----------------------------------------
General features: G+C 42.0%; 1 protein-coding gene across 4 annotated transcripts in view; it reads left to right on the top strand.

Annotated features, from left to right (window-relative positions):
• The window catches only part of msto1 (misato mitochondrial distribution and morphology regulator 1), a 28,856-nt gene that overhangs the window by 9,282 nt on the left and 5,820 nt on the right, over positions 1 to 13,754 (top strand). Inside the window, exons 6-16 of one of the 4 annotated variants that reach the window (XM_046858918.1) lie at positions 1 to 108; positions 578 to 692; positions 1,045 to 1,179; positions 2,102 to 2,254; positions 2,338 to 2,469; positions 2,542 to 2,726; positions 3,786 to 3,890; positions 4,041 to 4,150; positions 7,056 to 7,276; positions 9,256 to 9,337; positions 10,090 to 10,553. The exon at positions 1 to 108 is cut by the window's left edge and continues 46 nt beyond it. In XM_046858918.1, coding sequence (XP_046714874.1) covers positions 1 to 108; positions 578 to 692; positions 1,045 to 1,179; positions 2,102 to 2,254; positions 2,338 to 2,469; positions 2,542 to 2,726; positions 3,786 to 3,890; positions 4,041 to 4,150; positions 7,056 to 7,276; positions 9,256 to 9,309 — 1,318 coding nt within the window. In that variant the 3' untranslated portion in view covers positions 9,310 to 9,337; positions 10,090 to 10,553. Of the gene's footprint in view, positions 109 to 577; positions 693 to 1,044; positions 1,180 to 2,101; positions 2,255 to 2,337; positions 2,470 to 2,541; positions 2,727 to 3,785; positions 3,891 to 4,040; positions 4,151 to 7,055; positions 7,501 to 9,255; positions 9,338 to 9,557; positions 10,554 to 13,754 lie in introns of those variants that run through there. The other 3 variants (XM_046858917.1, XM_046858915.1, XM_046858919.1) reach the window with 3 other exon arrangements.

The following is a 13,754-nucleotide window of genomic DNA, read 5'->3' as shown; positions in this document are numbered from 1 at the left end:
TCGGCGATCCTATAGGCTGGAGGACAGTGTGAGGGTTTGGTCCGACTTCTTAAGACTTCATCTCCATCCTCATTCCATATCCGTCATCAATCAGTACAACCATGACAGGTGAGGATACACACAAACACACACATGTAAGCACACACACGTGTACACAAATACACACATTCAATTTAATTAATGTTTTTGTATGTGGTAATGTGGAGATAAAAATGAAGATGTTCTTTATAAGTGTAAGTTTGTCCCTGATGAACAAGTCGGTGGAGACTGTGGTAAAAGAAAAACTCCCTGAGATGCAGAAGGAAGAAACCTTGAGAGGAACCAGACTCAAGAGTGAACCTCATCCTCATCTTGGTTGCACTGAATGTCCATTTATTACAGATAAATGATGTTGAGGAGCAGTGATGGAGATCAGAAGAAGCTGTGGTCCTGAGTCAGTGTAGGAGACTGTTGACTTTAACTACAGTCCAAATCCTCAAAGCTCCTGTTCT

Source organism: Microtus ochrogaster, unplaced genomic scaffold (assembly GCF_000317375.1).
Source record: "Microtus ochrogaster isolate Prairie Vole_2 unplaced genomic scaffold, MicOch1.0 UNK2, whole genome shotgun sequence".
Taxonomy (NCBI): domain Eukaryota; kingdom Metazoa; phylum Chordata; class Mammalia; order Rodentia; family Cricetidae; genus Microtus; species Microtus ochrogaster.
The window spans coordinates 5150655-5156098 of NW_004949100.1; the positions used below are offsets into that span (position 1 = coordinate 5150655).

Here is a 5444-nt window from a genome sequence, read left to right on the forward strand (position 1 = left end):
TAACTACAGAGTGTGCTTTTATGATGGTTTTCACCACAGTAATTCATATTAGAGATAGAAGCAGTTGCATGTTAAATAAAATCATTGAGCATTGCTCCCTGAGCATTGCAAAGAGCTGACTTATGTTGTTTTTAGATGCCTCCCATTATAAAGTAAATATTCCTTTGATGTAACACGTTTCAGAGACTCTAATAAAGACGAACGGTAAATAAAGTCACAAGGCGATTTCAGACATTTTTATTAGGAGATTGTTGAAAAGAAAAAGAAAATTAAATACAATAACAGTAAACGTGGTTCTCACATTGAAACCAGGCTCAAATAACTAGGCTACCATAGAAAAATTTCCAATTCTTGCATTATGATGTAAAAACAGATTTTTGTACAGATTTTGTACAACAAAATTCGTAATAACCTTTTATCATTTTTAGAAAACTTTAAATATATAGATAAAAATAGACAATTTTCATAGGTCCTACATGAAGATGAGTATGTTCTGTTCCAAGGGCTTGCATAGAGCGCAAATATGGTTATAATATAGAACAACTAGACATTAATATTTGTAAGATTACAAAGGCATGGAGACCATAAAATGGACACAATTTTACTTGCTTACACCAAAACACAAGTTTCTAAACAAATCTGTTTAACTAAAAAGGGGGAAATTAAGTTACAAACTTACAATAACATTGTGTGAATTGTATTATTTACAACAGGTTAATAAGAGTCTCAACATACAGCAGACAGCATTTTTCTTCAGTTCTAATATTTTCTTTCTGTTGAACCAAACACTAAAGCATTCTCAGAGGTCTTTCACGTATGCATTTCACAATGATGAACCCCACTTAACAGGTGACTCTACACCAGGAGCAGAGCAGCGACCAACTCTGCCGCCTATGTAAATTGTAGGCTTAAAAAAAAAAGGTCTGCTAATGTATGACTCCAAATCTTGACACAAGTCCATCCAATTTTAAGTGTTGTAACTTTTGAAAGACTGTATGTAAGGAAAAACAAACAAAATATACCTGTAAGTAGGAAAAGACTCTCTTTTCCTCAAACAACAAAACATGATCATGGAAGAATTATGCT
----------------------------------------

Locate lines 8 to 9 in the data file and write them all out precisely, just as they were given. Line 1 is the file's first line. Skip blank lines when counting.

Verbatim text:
Taxonomy (NCBI): domain Eukaryota; kingdom Metazoa; phylum Chordata; class Mammalia; order Rodentia; family Cricetidae; genus Microtus; species Microtus ochrogaster.
The window spans coordinates 5150655-5156098 of NW_004949100.1; the positions used below are offsets into that span (position 1 = coordinate 5150655).